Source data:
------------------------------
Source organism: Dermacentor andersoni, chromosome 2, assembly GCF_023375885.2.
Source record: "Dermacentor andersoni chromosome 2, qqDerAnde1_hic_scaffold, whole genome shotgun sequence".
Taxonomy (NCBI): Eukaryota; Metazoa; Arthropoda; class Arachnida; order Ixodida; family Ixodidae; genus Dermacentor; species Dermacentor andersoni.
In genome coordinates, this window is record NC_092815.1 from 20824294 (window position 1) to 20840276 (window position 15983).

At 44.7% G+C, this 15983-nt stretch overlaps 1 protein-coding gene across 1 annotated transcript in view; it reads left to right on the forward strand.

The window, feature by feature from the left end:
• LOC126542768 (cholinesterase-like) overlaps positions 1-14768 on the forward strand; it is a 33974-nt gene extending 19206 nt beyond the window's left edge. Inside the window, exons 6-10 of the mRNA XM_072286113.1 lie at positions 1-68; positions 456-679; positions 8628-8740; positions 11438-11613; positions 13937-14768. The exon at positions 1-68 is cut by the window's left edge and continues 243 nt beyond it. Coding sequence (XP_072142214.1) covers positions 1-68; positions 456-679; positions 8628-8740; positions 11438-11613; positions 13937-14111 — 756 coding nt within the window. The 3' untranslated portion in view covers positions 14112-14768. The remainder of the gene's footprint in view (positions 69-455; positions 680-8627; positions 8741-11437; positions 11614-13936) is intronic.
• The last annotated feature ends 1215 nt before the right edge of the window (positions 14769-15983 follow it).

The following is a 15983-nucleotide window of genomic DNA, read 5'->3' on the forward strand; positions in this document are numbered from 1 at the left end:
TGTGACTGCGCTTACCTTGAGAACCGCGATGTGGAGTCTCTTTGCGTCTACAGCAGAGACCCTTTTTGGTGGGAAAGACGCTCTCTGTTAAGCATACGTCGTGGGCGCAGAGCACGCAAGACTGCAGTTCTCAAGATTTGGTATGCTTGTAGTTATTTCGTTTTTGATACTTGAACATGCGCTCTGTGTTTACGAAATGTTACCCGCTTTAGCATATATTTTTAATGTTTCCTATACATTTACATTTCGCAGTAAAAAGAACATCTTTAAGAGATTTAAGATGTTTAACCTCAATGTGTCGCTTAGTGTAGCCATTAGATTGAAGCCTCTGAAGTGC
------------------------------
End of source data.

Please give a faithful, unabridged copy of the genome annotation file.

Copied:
Source organism: Dermacentor andersoni, chromosome 2, assembly GCF_023375885.2.
Source record: "Dermacentor andersoni chromosome 2, qqDerAnde1_hic_scaffold, whole genome shotgun sequence".
Taxonomy (NCBI): Eukaryota; Metazoa; Arthropoda; class Arachnida; order Ixodida; family Ixodidae; genus Dermacentor; species Dermacentor andersoni.
In genome coordinates, this window is record NC_092815.1 from 20824294 (window position 1) to 20840276 (window position 15983).

At 44.7% G+C, this 15983-nt stretch overlaps 1 protein-coding gene across 1 annotated transcript in view; it reads left to right on the forward strand.

The window, feature by feature from the left end:
• LOC126542768 (cholinesterase-like) overlaps positions 1-14768 on the forward strand; it is a 33974-nt gene extending 19206 nt beyond the window's left edge. Inside the window, exons 6-10 of the mRNA XM_072286113.1 lie at positions 1-68; positions 456-679; positions 8628-8740; positions 11438-11613; positions 13937-14768. The exon at positions 1-68 is cut by the window's left edge and continues 243 nt beyond it. Coding sequence (XP_072142214.1) covers positions 1-68; positions 456-679; positions 8628-8740; positions 11438-11613; positions 13937-14111 — 756 coding nt within the window. The 3' untranslated portion in view covers positions 14112-14768. The remainder of the gene's footprint in view (positions 69-455; positions 680-8627; positions 8741-11437; positions 11614-13936) is intronic.
• The last annotated feature ends 1215 nt before the right edge of the window (positions 14769-15983 follow it).

The following is a 15983-nucleotide window of genomic DNA, read 5'->3' on the forward strand; positions in this document are numbered from 1 at the left end:
TGTGACTGCGCTTACCTTGAGAACCGCGATGTGGAGTCTCTTTGCGTCTACAGCAGAGACCCTTTTTGGTGGGAAAGACGCTCTCTGTTAAGCATACGTCGTGGGCGCAGAGCACGCAAGACTGCAGTTCTCAAGATTTGGTATGCTTGTAGTTATTTCGTTTTTGATACTTGAACATGCGCTCTGTGTTTACGAAATGTTACCCGCTTTAGCATATATTTTTAATGTTTCCTATACATTTACATTTCGCAGTAAAAAGAACATCTTTAAGAGATTTAAGATGTTTAACCTCAATGTGTCGCTTAGTGTAGCCATTAGATTGAAGCCTCTGAAGTGC